Publishers: Balancing Social Responsibility and Profitability
As a young father (many years ago) my favorite time of day was the quality time I spent reading books to my 2 children. Of course, times did seem simpler then (maybe I was more naïve, or maybe it was before the 24-hour news cycles and social media). But it seemed that every topic that I thought they should be aware of I was able to find a book that related to that topic.
As a wizened grandfather, I am not so lucky. I find that the topics my three grandchildren need to know about are not always on the bookshelf, or even online, unless I spend the time to search for groups or recommendations. Understanding and accepting diverse perspectives is a cornerstone to living in a better world than we are today. We need to teach upcoming generations about this when they are young, before biases and outside influences from places like social media set in.
The Publishing Industry Needs to Keep Up with the Rest of Corporate America
I have been in the publishing Industry most of my career, and I understand how mainstream publishing companies function. Like most organizations, they need to show a profit to their shareholders or owners and they are risk averse because of the litigious and divided society we live in (and due to of the economics of publishing unknown authors).
However, don’t all corporations owe society a debt to help improve the world? In a letter to the CEOs of companies he invests in, ‘A Sense of Purpose’, the CEO of Blackrock Larry Fink talks about the IMPACT ECONOMY, where even the richest corporations must understand the need to give back to keep our society sustainable.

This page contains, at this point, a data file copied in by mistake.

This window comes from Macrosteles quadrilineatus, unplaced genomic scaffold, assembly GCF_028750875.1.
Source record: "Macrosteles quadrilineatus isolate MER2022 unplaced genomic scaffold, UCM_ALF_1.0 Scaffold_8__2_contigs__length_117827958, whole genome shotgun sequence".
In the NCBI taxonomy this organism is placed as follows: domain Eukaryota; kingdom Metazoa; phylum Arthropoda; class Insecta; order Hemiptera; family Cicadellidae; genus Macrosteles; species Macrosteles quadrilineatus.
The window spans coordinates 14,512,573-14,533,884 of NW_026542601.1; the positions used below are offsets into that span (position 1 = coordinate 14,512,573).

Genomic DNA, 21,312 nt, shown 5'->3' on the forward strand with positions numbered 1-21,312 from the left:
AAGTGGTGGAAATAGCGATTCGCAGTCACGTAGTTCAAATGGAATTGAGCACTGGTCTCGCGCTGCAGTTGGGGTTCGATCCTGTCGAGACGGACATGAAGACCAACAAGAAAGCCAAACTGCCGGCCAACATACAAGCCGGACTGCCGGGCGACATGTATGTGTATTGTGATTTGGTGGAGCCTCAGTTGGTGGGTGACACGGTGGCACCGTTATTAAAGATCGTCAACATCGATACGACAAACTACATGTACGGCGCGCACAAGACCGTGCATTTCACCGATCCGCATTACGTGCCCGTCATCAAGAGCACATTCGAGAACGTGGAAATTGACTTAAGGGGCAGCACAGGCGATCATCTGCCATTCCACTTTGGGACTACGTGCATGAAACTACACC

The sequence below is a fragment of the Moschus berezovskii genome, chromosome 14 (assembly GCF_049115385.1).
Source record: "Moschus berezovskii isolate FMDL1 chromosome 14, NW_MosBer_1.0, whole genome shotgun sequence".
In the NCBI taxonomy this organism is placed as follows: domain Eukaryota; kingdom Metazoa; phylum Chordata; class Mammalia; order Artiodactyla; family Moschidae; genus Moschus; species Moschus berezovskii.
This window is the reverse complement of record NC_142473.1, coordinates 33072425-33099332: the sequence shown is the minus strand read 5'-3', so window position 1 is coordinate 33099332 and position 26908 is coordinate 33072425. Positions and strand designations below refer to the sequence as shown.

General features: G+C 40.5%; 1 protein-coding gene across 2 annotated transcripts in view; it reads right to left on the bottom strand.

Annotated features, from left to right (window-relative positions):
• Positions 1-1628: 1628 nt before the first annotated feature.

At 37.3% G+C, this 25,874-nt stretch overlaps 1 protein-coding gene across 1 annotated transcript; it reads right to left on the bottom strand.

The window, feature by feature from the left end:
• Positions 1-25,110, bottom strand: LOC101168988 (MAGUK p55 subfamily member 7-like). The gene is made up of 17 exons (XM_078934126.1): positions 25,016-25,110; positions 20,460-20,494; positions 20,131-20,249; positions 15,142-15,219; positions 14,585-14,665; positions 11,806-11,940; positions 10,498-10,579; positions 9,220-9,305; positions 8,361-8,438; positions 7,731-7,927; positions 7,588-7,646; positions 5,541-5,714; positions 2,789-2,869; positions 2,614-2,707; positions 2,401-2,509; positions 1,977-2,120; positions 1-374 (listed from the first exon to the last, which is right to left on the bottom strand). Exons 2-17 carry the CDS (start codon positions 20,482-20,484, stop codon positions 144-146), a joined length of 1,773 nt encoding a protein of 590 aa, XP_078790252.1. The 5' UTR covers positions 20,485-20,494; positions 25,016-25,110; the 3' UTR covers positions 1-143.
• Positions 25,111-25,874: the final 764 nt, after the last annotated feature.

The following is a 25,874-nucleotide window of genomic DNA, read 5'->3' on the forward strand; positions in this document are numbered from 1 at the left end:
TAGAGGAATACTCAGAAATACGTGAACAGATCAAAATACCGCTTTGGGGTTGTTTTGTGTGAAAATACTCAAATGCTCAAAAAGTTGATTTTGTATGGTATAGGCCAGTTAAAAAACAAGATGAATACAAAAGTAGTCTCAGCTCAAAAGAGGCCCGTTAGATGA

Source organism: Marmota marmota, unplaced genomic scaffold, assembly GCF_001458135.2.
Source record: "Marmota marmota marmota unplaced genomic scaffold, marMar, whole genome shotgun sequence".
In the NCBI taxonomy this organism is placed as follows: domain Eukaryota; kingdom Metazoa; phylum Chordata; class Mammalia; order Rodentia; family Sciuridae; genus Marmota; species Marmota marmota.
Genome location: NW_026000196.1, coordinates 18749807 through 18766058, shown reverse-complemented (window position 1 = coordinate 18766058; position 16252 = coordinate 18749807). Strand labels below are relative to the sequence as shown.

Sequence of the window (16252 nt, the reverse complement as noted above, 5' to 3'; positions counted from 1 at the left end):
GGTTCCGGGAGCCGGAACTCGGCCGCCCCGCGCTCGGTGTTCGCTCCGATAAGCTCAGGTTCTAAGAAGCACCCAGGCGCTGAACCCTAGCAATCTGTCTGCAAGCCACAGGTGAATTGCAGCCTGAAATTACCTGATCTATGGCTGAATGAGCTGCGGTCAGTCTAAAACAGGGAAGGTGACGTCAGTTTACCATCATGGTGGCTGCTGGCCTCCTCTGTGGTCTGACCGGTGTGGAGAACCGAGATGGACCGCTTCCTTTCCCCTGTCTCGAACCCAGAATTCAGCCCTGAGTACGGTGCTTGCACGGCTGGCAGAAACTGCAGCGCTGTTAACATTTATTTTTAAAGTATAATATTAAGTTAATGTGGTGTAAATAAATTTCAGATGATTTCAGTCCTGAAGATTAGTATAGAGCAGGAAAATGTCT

Another example of this is The Giving Pledge, which is a commitment by the world’s wealthiest individuals and families to dedicate the majority of their wealth to giving back.
Independent Authors Can Help Mainstream Publishers Give Back
When I read an article called ‘Want More Diversity but Less Risk?’ by Medeia Cohan in The Bookseller online magazine, I felt every publisher should read it and learn that there are new ways of taking action emerging that contribute to a better world and make a profit at the same time.
In this article, Medeia says:
“More and more parents and children’s authors are identifying gaps in the market, or are responding to not seeing themselves or their stories represented on the bookshelves of their libraries and bookstores. Motivated by wanting our children to grow up in a world where they have relatable heroes, recognizable scenarios and helpful information for dealing with complex issues, huge numbers of first-time writers are taking to the internet to self-publish and innovatively market their books.”
“Indie authors should try to secure a commercial publishing mentor and a licensing agent to help them stand on the shoulders of giants and reach global audiences. Does this approach mean that independent and self-publishers still bear the brunt of the work, cost, and risk? Yes. Does it allow for large commercial publishers to take the easy route to doing ‘a good thing’ without taking any risks themselves? Probably”.
Independent Authors provide publishers with access to diverse material that can bridge the gap between mainstream publishing and society’s desire for access to diverse topics and points of view. As the youth (and adults!) of today face more pressures and challenges than ever before, providing literature that informs, comforts, and gives back to society is more important than ever.